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    The Most Interesting Photo Stories We Saw This Week

    Orlando and Turkey. Pools and dandies. They don’t make sense together, but neither did this week.

    1. "The World Remembers the Victims of Orlando" — BuzzFeed

    Hagen Hopkins / Getty Images

    "Thousands of people around the world have honored the victims of the mass shooting at the Pulse gay nightclub in Orlando by taking part in vigils and memorial services. This collection of photos shows the heartache and sadness of those affected by the tragic massacre and hate crime toward the LGBT community that took place early Sunday, June 12." —Jared Harrell, photo editor, BuzzFeed News

    2. "Migrant Fathers: Tender Portraits of Dust Bowl Dads" — National Geographic

    Dorothea Lange / Library of Congress (LC-DIG-FSA-8E07212)

    "I love this edit so much. The photos are tender and counterpoint other, more familiar images of mothers in that area, turning around the historical idea of fathers as the more remote parenting figure." —Kate Bubacz, senior photo editor, BuzzFeed News

    3. "Photographing Turkey’s Hidden War" — Time

    Emin Ozmen / Le Journal

    "Turkish photographer Emin Ozmen believes that a war needs to be documented in order for others to know it actually happened. This hidden war Ozmen photographs is happening in the Kurdish towns of southeastern Turkey, where young militants are put up against Turkish military and police. Ozmen's photos are raw, personal, and very real." —JH

    4. "One Pulse: Reactions to a Tragedy" — CNN

    Scott McIntyre for CNN

    "The horror and sadness of the shooting in Orlando is impossible to capture. CNN’s portrait series shows the wide variety of people affected by this tragedy, locally and more broadly, and speaks to the fact that violence is not a localized event — its effects radiate through communities." —KB

    5. "One Year in Two Rooms" — Creative Boom

    Darran Rees

    "Kids, growing up isn’t all it’s cracked up to be. Darran Rees gives us a glimpse of his life in a tiny London flat, which is lovely in its aesthetic, but also so real and so relatable to any human being trying to subsist in a big city plagued with impossibly exorbitant rent. Where every square inch serves three or four purposes and undies are hanging to dry within sight of your TV viewing, it makes us wonder why we ever agreed to this adulting thing." —Anna Mendoza, photo editor, BuzzFeed Australia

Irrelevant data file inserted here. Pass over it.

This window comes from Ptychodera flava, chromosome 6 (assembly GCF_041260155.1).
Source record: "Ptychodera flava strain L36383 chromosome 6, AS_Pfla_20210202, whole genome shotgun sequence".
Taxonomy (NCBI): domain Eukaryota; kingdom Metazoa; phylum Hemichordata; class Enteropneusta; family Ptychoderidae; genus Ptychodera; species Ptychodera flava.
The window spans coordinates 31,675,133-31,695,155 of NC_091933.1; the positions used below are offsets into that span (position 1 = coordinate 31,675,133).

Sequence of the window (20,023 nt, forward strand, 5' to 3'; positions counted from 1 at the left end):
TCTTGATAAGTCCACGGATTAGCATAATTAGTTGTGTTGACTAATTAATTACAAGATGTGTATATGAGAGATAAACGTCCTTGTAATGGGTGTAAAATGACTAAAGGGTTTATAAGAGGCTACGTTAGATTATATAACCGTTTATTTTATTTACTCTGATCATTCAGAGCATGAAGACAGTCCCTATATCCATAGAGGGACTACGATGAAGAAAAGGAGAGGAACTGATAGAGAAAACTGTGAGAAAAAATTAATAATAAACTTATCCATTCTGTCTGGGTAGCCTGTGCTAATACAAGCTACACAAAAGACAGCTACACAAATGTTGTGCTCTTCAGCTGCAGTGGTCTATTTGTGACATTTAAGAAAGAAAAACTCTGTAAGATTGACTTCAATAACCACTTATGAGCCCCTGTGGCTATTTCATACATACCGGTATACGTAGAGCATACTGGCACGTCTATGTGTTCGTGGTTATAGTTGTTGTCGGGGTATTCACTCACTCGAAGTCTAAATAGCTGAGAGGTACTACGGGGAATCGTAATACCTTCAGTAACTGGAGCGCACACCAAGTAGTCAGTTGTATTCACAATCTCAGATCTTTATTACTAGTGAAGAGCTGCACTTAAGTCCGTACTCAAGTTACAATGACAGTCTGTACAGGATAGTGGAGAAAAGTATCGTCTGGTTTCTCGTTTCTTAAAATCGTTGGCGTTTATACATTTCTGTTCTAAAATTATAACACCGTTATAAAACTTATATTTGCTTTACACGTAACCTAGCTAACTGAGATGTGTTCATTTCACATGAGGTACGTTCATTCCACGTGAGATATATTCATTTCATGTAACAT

6. "Take a Virtual Vacation to the Beaches and Pools of New York City" — Atlas Obscura

    Tobias Hutzler

    "It’s hot and gross here in New York during the summer. While I’m landlocked to my desk, this photo essay with images from Tobias Hutzler (above), Wayne Lawrence, and others has me thinking happy thoughts of that carefree water-adjacent life." —Dennis Huynh, design director, BuzzFeed News

    7. "After His Wife Died, This 68-Year-Old Man Went Back To School" — BuzzFeed

    Navesh Chitrakar / Reuters

    "This excellent photo series shows widower Durga Kami, a 68-year-old father of six children and grandfather of eight, returning to school to learn new things and to combat loneliness in Nepal. Wonderfully told by Reuters photographer Navesh Chitrakar, we see the acceptance of Kami by his much younger classmates, and a smile of joy on his face in many of the photos. An inspiration to us all that it’s never too late to learn!" —Matthew Tucker, photo editor for BuzzFeed UK

    8. "Black Dandies, Style Rebels With a Cause" — New York Times

    Jody Ake

    "The New York Times has put together a stellar profile on a traveling exhibition of 20 photographers titled “Dandy Lion: (Re)Articulating Black Masculine Identity,” which is on view now at the Museum of the African Diaspora in San Francisco. The pictures are sleek and cool, capturing the fashion associated with contemporary dandyism in black communities all over the world — it not only smashes archaic mainstream stereotypes of black culture, but is also an excellent portrait of men’s fashion in peak form." —Gabriel H. Sanchez, photo essay editor, BuzzFeed

    9. "Growing Up Gay and Asian in Memphis" — Slate

    Tommy Kha

    “Tommy Kha’s images reflect the complexity and uncertainty of being on the outside. He grew up gay, Asian, outside of a major metro area and chose an artistic profession. His self-portraits, along with images of friends and family, convey a sense of otherness and isolation that ring anything but.” —DH

    10. 23 Of The Most Powerful Photos Of This Week

    Rodi Said / Reuters